‘It has definitely left a hole in Millbrook’s heart’
MILLBROOK – The residents of Millbrook are mourning the loss of yet another prominent citizen as former chief Stephen Marshall Sr. was laid to rest on Thursday morning.
Fr. Francesco Pirisi presided over the funeral mass of Stephen Marshall Sr. in Millbrook on Thursday morning. Hundreds of people paid their respects to the former Millbrook chief. Monique Chiasson – Truro Daily News
“It has definitely left a hole in Millbrook’s heart,” said Corrina Smiley, a Millbrook resident, moments before Marshall’s funeral began under a cloudy sky yesterday.
Marshall, 70, died on Sunday and had battled cancer. He was chief of the community from 1984 to 1985 and had been on council for a few terms since then.
Countless stories of Marshall’s compassion and humour were shared before, during and after the funeral, which was attended by an estimated few hundred people. Sacred Heart Roman Catholic Church in Millbrook was filled to capacity, with people also standing all along the back of the church and others listening outside and in the nearby community hall.
“He was non-judgmental and showed unconditional love. He helped single parents and people who were turned away by the system. He was very much a humanitarian,” said Smiley. “He was like a grandfather eagle, taking everyone under his wing … he was gentle, heart-oriented and always cracking jokes.”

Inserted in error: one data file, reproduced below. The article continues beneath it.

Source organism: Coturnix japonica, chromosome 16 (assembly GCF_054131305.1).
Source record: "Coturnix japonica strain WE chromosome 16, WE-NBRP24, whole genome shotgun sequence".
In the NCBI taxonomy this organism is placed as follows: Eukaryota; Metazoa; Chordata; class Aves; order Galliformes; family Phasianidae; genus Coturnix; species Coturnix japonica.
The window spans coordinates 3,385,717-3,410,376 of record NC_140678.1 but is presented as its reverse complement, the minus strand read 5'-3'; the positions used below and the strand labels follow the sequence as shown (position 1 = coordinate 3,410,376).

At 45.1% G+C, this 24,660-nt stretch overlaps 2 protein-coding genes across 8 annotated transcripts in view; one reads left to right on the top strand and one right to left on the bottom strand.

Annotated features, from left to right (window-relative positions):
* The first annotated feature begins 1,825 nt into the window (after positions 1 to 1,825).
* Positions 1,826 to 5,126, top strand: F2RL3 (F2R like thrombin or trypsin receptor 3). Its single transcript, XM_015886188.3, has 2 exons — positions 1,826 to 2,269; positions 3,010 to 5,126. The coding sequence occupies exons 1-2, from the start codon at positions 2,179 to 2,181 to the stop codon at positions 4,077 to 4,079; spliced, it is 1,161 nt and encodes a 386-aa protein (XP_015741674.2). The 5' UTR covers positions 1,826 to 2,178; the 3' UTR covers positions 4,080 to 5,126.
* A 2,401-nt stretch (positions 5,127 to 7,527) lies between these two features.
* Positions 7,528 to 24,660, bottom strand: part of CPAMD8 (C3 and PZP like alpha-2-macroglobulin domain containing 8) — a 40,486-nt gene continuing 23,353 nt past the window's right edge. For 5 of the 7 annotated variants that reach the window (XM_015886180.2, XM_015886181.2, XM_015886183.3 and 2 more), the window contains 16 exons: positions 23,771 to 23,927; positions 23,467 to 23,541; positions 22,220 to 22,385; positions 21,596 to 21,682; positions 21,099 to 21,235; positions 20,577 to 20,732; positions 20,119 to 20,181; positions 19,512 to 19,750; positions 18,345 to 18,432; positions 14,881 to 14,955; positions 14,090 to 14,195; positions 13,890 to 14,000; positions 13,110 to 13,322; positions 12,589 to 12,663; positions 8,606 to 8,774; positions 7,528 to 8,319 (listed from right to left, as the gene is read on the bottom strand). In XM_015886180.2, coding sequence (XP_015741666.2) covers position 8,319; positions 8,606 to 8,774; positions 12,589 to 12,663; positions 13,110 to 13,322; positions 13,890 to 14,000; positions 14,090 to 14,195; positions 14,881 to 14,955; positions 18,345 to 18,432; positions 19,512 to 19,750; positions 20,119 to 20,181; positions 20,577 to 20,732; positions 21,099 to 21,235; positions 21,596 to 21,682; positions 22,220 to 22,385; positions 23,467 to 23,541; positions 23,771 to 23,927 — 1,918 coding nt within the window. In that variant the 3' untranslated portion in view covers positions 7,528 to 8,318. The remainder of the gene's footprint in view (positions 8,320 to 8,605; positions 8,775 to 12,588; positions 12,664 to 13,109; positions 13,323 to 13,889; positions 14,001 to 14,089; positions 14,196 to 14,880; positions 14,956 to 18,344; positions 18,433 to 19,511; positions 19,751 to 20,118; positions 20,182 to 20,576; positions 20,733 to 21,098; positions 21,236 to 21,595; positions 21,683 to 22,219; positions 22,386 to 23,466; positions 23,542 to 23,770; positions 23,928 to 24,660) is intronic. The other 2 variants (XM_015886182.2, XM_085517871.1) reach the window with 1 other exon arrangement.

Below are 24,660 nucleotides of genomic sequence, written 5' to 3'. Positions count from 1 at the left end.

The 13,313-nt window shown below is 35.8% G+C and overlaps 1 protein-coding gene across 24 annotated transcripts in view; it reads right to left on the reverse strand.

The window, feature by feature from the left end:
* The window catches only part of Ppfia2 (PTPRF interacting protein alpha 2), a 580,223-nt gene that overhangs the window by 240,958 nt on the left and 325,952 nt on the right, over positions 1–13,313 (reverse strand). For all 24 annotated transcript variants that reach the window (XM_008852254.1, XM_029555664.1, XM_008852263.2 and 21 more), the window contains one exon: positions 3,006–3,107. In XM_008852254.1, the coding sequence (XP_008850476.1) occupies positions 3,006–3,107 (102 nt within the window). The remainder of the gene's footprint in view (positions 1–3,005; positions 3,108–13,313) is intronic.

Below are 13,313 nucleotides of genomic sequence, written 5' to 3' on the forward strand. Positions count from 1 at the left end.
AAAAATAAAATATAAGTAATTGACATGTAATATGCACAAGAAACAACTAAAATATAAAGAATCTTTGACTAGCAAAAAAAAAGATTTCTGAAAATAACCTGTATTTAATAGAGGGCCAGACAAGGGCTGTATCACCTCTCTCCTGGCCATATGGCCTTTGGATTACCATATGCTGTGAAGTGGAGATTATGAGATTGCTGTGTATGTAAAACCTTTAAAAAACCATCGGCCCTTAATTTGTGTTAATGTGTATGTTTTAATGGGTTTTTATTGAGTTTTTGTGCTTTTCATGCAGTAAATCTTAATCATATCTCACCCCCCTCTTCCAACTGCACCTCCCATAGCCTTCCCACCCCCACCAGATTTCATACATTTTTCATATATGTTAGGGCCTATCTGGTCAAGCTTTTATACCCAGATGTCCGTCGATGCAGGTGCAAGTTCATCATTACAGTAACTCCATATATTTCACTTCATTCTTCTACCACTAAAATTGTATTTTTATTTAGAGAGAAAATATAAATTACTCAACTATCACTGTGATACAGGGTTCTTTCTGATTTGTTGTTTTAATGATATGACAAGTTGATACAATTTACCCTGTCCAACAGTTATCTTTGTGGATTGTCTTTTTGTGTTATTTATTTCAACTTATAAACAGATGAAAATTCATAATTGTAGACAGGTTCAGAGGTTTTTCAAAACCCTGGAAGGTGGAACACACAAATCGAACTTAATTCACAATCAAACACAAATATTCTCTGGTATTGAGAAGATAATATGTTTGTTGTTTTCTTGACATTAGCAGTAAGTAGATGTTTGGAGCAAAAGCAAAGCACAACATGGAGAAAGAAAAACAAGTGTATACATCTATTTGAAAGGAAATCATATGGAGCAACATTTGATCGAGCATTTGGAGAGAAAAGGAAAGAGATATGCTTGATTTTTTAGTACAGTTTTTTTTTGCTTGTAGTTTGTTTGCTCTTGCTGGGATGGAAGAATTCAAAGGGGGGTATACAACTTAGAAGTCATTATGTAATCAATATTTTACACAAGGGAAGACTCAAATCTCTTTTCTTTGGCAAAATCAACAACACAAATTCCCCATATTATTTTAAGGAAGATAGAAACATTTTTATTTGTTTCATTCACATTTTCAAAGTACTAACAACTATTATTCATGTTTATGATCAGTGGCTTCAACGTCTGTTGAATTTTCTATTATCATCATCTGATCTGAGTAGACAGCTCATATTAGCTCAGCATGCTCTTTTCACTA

Shubenacadie’s Dave Nevin said he knew Marshall for more than 20 years and used to enjoy having tea with Marshall and his mother.
“Him and his mom, you always knew where you stood with them; they told you what they thought. What I got from his family is to be upfront and honest. I believe that was taught to him at an early age,” said Nevin. “He was very helpful and looked out for everyone, whether you were in his community or not.”
Bible Hill’s Suzette MacLeod said, like many others, she was surprised to hear of Marshall’s sudden passing.
“He was very sick, very suddenly,” MacLeod said, adding she remembers numerous heart-warming qualities of the elder.
“He was always cheerful, had a good sense of humour, and was always concerned about how you were doing. He was well liked and always on the go,” she said, adding it taught her to “enjoy things and do what you can while you can.”
Millbrook Chief Bob Gloade, who only this year ran against – and defeated – Marshall for the community’s top political position, said Marshall’s death is difficult to accept, especially after the recent death of former chief Lawrence Paul and other community elders.
“Stephen was a role model in the community. He had a flooring business and a tobacco store … and he strongly supported aboriginal rights, especially fishing and hunting. We’ve lost a lot in the community but despite all the loss it brings the community together,” said Gloade.